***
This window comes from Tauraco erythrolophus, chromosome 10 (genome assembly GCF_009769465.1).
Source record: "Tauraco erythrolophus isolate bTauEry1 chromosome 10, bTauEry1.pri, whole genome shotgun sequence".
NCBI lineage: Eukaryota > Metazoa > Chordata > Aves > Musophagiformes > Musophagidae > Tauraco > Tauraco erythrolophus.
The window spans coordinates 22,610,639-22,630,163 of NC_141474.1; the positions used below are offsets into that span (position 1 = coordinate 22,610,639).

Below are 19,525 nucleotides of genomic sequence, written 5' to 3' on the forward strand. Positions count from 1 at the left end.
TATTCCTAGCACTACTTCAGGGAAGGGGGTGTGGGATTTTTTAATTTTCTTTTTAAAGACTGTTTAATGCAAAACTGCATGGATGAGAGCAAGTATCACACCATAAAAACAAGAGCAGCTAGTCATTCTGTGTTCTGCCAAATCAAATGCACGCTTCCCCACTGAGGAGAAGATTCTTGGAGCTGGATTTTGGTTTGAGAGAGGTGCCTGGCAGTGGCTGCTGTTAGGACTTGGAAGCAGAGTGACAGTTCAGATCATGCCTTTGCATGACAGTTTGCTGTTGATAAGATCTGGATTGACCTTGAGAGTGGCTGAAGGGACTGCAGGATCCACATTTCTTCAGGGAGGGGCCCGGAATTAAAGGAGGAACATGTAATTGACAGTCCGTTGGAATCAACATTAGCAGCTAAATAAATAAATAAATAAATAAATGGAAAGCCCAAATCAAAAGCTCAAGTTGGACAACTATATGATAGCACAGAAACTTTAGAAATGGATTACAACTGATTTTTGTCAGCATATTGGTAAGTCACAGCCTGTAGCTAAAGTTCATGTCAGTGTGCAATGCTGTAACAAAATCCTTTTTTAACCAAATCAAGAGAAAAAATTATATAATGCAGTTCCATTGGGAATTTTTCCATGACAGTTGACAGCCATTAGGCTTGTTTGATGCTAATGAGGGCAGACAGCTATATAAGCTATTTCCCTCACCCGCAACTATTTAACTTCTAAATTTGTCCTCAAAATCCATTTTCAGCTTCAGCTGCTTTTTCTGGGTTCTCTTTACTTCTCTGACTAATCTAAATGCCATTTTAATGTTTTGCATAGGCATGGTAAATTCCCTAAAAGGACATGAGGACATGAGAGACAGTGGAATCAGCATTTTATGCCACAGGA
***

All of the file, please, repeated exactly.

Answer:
This window comes from Tauraco erythrolophus, chromosome 10 (genome assembly GCF_009769465.1).
Source record: "Tauraco erythrolophus isolate bTauEry1 chromosome 10, bTauEry1.pri, whole genome shotgun sequence".
NCBI lineage: Eukaryota > Metazoa > Chordata > Aves > Musophagiformes > Musophagidae > Tauraco > Tauraco erythrolophus.
The window spans coordinates 22,610,639-22,630,163 of NC_141474.1; the positions used below are offsets into that span (position 1 = coordinate 22,610,639).

Below are 19,525 nucleotides of genomic sequence, written 5' to 3' on the forward strand. Positions count from 1 at the left end.
TATTCCTAGCACTACTTCAGGGAAGGGGGTGTGGGATTTTTTAATTTTCTTTTTAAAGACTGTTTAATGCAAAACTGCATGGATGAGAGCAAGTATCACACCATAAAAACAAGAGCAGCTAGTCATTCTGTGTTCTGCCAAATCAAATGCACGCTTCCCCACTGAGGAGAAGATTCTTGGAGCTGGATTTTGGTTTGAGAGAGGTGCCTGGCAGTGGCTGCTGTTAGGACTTGGAAGCAGAGTGACAGTTCAGATCATGCCTTTGCATGACAGTTTGCTGTTGATAAGATCTGGATTGACCTTGAGAGTGGCTGAAGGGACTGCAGGATCCACATTTCTTCAGGGAGGGGCCCGGAATTAAAGGAGGAACATGTAATTGACAGTCCGTTGGAATCAACATTAGCAGCTAAATAAATAAATAAATAAATAAATGGAAAGCCCAAATCAAAAGCTCAAGTTGGACAACTATATGATAGCACAGAAACTTTAGAAATGGATTACAACTGATTTTTGTCAGCATATTGGTAAGTCACAGCCTGTAGCTAAAGTTCATGTCAGTGTGCAATGCTGTAACAAAATCCTTTTTTAACCAAATCAAGAGAAAAAATTATATAATGCAGTTCCATTGGGAATTTTTCCATGACAGTTGACAGCCATTAGGCTTGTTTGATGCTAATGAGGGCAGACAGCTATATAAGCTATTTCCCTCACCCGCAACTATTTAACTTCTAAATTTGTCCTCAAAATCCATTTTCAGCTTCAGCTGCTTTTTCTGGGTTCTCTTTACTTCTCTGACTAATCTAAATGCCATTTTAATGTTTTGCATAGGCATGGTAAATTCCCTAAAAGGACATGAGGACATGAGAGACAGTGGAATCAGCATTTTATGCCACAGGA